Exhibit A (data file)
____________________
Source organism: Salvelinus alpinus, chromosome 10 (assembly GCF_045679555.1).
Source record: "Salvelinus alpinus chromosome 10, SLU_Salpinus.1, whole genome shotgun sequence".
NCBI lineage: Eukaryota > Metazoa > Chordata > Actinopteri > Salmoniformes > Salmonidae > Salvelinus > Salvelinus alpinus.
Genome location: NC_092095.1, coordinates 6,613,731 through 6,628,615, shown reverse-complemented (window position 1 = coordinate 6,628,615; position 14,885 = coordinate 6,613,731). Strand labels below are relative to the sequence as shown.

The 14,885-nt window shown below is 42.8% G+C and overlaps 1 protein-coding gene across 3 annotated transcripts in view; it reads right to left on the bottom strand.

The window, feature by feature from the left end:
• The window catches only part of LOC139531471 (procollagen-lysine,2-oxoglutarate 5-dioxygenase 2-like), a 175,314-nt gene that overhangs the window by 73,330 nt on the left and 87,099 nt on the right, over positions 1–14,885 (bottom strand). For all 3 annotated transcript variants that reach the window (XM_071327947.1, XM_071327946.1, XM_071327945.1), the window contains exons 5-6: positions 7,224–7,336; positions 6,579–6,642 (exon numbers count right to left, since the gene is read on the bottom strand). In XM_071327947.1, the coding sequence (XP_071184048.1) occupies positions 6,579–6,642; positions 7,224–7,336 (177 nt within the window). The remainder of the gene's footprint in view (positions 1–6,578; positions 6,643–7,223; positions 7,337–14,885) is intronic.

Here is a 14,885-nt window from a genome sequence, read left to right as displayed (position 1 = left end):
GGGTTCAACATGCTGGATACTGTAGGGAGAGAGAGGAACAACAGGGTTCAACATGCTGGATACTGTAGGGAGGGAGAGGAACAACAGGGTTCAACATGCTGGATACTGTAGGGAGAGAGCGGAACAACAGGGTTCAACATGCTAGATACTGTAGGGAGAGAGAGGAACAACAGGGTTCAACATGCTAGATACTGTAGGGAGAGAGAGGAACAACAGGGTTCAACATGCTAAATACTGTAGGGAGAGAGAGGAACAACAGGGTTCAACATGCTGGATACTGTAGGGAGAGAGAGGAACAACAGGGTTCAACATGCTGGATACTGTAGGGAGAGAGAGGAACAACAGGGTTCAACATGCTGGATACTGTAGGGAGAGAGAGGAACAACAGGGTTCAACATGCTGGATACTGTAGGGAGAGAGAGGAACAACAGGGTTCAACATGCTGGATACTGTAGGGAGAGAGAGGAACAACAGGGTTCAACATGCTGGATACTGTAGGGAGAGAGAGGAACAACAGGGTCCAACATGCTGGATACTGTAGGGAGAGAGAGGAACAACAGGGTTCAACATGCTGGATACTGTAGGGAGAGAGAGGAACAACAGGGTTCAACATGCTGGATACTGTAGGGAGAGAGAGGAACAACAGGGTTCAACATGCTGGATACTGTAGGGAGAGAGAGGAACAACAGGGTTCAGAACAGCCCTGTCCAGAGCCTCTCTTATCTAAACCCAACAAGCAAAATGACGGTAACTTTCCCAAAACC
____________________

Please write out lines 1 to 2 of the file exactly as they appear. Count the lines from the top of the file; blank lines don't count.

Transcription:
Source organism: Salvelinus alpinus, chromosome 10 (assembly GCF_045679555.1).
Source record: "Salvelinus alpinus chromosome 10, SLU_Salpinus.1, whole genome shotgun sequence".